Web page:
Scripting requires Surge iOS 4 or Surge Mac 3.3.0


You may use JavaScript to extend the ability of Surge as you wish.

Script Section

script1 = type=http-response,pattern=^,script-path=test.js,max-size=16384,debug=true
script2 = type=cron,cronexp="* * * * *",script-path=fired.js
script3 = type=http-request,pattern=^,script-path=http-request.js,max-size=16384,debug=true,requires-body=true
script4 = type=dns,script-path=dns.js,debug=true

Each line has two components: script name and parameters. Common parameters:

  • type: The type of script: http-request, http-response, cron, event, dns, rule, generic.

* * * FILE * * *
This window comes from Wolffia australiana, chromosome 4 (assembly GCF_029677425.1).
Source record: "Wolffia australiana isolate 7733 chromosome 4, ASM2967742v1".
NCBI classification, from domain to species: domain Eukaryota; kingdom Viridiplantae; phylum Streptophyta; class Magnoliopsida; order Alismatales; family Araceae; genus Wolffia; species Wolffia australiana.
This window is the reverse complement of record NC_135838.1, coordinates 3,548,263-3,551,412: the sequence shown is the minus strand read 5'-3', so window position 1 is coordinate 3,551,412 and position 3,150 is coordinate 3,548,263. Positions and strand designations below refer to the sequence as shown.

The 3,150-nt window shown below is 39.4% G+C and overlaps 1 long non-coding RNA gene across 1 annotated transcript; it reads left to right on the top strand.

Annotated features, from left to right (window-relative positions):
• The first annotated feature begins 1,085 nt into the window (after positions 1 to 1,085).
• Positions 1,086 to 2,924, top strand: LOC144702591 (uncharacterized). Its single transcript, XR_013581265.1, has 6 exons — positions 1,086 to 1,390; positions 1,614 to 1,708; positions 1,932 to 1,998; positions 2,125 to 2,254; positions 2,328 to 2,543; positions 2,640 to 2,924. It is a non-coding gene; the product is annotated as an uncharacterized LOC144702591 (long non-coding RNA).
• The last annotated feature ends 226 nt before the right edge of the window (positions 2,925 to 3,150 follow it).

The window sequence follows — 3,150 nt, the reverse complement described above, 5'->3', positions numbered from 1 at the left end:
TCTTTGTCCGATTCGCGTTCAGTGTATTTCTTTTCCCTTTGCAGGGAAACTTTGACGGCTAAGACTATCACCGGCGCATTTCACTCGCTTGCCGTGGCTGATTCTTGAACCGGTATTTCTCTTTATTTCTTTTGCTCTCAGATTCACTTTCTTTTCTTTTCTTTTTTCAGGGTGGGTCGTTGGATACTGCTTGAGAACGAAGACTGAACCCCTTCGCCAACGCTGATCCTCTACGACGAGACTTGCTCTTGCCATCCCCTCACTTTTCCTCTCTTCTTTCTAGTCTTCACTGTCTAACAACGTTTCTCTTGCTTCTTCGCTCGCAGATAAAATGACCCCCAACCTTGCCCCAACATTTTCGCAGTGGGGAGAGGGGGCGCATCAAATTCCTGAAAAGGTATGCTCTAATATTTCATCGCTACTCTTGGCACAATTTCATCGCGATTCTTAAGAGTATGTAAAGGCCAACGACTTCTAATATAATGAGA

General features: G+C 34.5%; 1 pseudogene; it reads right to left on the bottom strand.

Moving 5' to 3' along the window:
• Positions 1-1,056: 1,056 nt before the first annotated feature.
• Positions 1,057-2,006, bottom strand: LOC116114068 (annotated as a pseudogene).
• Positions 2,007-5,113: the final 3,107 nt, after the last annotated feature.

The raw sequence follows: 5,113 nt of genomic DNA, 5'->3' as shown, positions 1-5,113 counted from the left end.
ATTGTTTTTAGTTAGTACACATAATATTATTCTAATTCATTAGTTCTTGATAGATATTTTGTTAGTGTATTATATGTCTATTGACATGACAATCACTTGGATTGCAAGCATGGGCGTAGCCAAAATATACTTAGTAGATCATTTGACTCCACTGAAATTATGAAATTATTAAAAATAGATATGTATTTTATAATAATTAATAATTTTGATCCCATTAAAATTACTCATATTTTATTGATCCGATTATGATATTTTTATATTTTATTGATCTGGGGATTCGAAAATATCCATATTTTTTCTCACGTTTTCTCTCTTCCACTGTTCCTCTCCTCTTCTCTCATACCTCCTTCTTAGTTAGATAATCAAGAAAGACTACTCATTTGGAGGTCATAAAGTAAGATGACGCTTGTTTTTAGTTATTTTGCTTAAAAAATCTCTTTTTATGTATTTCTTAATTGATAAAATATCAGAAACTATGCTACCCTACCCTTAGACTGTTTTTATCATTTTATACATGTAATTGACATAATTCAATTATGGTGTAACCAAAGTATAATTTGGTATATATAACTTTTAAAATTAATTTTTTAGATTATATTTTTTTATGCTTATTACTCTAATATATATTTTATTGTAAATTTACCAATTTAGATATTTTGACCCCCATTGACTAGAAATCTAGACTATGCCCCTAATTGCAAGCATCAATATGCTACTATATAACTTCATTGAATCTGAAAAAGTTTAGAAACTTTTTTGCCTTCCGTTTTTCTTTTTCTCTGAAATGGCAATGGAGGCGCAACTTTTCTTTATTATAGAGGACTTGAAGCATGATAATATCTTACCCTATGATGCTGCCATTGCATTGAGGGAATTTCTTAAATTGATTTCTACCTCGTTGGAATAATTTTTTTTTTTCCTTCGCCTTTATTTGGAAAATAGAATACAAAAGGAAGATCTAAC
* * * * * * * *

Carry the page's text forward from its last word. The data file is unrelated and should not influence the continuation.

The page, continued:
• script-path: The path of the script, can be a relative path to the profile, an absolute path, or a URL.
  • script-update-interval: The update interval while using an URL for script-path, in seconds.
  • debug: Enabling the debug mode, which has several effects:
    1. The script is loaded from the filesystem every time before evaluating it. (Surge Mac only)
    2. For http-request and http-response scripts, when you use console.log() to log messages, the messages also appear in the request's notes.
  • timeout: The longest-running time for the script. The default value is 10s.
  • argument: The script may fetch the value with $argument.
  • engine: Refer to the latter half of this article.

Parameters for http-request and http-response:

  • pattern: The regex pattern to match the URL.

  • requires-body: This allows the script to modify the request/response body. The default value is false. This behavior is expensive. Only enable when necessary.